64 Care should be taken when considering UEWI offences as the DiRCS project indicated that in some instances UEWI offences may be recorded by police as trespass, which is out of scope for this collection.
65 Revised 2003 data were supplied by Tasmania for all offence categories except armed robbery and blackmail/extortion.
66 In 2004, the implementation of intelligence-led policing initiatives such as the Tactical and Coordination Group (TCG) response to crime across the Northern Territory, has lead to early identification of crime trends such as motor vehicle theft. The decrease in motor vehicle theft between 2003 and 2004 may also be due to forensic-led response to stolen/recovered motor vehicles, an improved response coordinated through the stolen motor vehicle unit to NEVDIS (National Exchange of Vehicles and Driver Identification System), reports of vehicle anomalies (including suspected vehicle re-births) and the continual improvement of vehicle security features.
67 Revised 2003 data were supplied by Northern Territory for the offence categories of attempted murder, kidnapping/abduction, unlawful entry with intent, motor vehicle theft and other theft.
Australian Capital Territory
68 Operation Halite commenced in October 2002 and is still in operation. Operation Halite continues to target the progressive re-emergence of crime (specifically burglaries and stolen motor vehicles). Since the introduction of Operation Halite there has been a decrease in unlawful entry with intent offences.
69 Operation Gadoid, which commenced in 2004, was initiated to target armed and aggravated robberies.
70 The decrease in unarmed robbery numbers is possibly due to the decreased amount of funds needed to maintain a stable supply of illicit drugs. Heroin related overdose data suggest there has been a steady decrease in the quality, and possibly the quantity, of heroin in the Australian Capital Territory in 2004.
71 Care should be taken when considering UEWI offences as the DiRCS project indicated that in some instances UEWI offences may be recorded by police as trespass, which is out of scope for this collection.
72 Revised data were supplied by Australian Capital Territory for all offence categories except murder.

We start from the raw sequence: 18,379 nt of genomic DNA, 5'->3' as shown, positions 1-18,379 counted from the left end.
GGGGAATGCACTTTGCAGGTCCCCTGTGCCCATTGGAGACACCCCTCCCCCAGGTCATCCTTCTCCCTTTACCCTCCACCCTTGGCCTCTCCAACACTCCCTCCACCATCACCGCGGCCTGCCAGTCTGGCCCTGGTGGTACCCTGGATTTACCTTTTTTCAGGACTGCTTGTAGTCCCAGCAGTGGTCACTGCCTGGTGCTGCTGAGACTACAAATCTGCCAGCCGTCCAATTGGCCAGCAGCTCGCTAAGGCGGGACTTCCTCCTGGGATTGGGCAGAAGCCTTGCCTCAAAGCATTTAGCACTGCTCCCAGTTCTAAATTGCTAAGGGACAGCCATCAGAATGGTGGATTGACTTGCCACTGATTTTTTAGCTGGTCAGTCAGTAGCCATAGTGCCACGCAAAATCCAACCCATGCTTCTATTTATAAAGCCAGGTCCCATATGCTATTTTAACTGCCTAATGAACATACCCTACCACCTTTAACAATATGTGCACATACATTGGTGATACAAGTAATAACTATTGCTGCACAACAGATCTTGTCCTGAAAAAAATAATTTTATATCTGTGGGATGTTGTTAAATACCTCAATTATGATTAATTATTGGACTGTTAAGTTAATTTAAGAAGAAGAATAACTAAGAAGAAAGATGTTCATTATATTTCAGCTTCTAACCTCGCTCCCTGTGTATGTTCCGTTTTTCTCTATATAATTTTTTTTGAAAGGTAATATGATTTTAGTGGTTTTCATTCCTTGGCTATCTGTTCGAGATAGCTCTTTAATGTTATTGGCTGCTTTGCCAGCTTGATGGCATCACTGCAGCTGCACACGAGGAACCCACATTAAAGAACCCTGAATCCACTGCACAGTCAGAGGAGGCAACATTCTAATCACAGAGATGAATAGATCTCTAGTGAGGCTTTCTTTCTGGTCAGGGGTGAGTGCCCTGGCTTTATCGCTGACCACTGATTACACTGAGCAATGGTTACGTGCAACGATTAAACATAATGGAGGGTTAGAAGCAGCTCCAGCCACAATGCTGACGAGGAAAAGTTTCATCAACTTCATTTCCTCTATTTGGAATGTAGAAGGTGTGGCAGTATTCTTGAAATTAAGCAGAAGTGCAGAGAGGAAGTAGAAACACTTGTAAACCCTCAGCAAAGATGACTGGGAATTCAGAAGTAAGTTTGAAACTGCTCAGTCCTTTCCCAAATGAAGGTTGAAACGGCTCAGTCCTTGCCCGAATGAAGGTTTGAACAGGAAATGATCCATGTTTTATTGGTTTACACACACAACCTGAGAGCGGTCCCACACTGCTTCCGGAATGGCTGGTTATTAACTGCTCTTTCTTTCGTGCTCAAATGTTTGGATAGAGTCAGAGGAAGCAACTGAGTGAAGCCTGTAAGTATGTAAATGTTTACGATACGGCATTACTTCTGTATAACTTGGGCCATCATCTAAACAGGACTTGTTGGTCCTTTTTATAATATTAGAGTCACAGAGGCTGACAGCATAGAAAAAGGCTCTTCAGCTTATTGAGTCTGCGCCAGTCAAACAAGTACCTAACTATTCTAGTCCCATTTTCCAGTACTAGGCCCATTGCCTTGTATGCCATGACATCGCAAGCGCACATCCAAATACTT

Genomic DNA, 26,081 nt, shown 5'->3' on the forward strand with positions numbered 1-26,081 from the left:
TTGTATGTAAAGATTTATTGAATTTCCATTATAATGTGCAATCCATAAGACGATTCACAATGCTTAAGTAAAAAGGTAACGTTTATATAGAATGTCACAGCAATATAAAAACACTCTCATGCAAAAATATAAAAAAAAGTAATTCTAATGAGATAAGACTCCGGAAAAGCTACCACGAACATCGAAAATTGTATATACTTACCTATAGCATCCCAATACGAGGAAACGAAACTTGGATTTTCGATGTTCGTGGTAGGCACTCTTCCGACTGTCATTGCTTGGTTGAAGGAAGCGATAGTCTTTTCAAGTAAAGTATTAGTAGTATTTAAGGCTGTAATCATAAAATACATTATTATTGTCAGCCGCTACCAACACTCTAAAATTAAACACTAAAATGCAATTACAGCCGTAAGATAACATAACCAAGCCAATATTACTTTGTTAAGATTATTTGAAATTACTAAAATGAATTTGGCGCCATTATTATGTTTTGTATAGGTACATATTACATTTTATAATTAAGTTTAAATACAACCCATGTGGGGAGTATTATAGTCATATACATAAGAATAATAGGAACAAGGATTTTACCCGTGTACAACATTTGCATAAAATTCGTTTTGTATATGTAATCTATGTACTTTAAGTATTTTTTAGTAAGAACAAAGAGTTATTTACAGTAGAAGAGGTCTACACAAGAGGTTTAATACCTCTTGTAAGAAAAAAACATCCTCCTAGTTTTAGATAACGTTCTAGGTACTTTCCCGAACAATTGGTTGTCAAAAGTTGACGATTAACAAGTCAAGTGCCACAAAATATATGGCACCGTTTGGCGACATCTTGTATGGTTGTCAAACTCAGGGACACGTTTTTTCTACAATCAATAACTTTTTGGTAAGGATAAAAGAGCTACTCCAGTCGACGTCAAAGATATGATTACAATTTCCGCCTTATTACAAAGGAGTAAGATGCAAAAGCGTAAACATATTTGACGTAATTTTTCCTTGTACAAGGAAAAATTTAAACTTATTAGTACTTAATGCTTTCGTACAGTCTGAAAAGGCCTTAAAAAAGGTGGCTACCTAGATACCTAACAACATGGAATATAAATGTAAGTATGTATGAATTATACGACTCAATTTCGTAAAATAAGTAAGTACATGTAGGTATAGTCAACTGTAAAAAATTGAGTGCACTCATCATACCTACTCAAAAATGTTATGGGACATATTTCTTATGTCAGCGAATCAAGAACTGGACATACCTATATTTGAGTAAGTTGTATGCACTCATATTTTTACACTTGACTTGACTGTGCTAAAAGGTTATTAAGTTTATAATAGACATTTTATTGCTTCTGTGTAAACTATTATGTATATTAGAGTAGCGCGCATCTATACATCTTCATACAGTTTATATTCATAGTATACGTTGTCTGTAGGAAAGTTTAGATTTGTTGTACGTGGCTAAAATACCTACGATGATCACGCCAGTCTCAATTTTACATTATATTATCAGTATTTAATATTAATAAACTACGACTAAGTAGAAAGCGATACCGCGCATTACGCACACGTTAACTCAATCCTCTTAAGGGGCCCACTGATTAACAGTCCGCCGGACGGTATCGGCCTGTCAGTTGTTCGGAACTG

73 A set of additional tables containing state and territory wafers of some of the tables in this publication, as well as a financial year table for 2003-04, is available. For further information, contact the National Centre for Crime and Justice Statistics (NCCJS) by email at <firstname.lastname@example.org>.
74 Other ABS publications which may be of interest include:
Australian Demographic Statistics (cat. no. 3101.0) - issued quarterly
Australian Social Trends (cat. no. 4102.0) - issued annually
Australian Standard Offence Classification (cat. no. 1234.0) - irregular
Causes of Death, Australia (cat. no. 3303.0) - issued annually
Corrective Services, Australia (cat. no. 4512.0) - issued quarterly
Crime and Safety, Australia (cat. no. 4509.0) - irregular
Crime and Safety, New South Wales (cat. no. 4509.1) - issued annually
Criminal Courts, Australia (cat. no. 4513.0) - issued annually
General Social Survey: Summary Results, Australia (cat. no. 4159.0) - irregular
Information Paper: Measuring Crime Victimisation, Australia: The Impact of Different Collection Methodologies (cat. no. 4522.0.55.001) - single issue
Measures of Australia's Progress (cat. no. 1370.0) - issued annually
Motor Vehicle Census, Australia (cat. no. 9309.0) - issued annually
Prisoners in Australia (cat. no. 4517.0) - issued annually
Year Book Australia (cat. no. 1301.0) - issued annually
75 The Information Paper: Measuring Crime Victimisation, Australia : The Impact of Different Collection Methodologies (cat. no. 4522.0.55.001) was released by the ABS in 2004. The main aim of this paper is to increase community understanding of the nature of crime measurement in Australia and why the findings from different data sources may differ. The paper outlines national crime victimisation statistics available from several different sources in the Australian context (including Recorded Crime - Victims) and draws comparisons between the statistics from these sources. The paper also describes methodological differences between survey sources and the possible impacts of the methodological differences between the survey vehicles.
76 Current publications and other products released by the ABS are listed in the Catalogue of Publications and Products (cat. no. 1101.0). The Catalogue is available from any ABS office or on this site. The ABS also issues a daily Release Advice on the web site which details products to be released in the week ahead. The National Centre for Crime and Justice Statistics releases a biannual newsletter that is published on the ABS internet site. The Centre can be contacted by email <email@example.com>.
77 Non-ABS sources which may be of interest include:
Australian Crime Commission, Australian Illicit Drug Report 2003-04
Australian Federal Police, Annual Report
Australian Institute of Criminology, List of Publications <http://www.aic.gov.au>
Crime Research Centre, University of Western Australia, Crime and Justice Statistics for Western Australia
NSW Bureau of Crime Statistics and Research, New South Wales Recorded Crime Statistics
Office of Crime Prevention, Northern Territory Government, Northern Territory Quarterly Crime and Justice Statistics
Office of Crime Statistics and Research, South Australia, Crime and Justice in South Australia
Queensland Police Service, Statistical Review
Steering Committee for the Review of Government Service Provision, Report on Government Services
South Australian Police Department, Statistical Review Annual Report
Tasmanian Department of Police and Emergency Services and the State Fire Commission, Annual Report
Victoria Police, Crime Statistics
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This page last updated 20 June 2006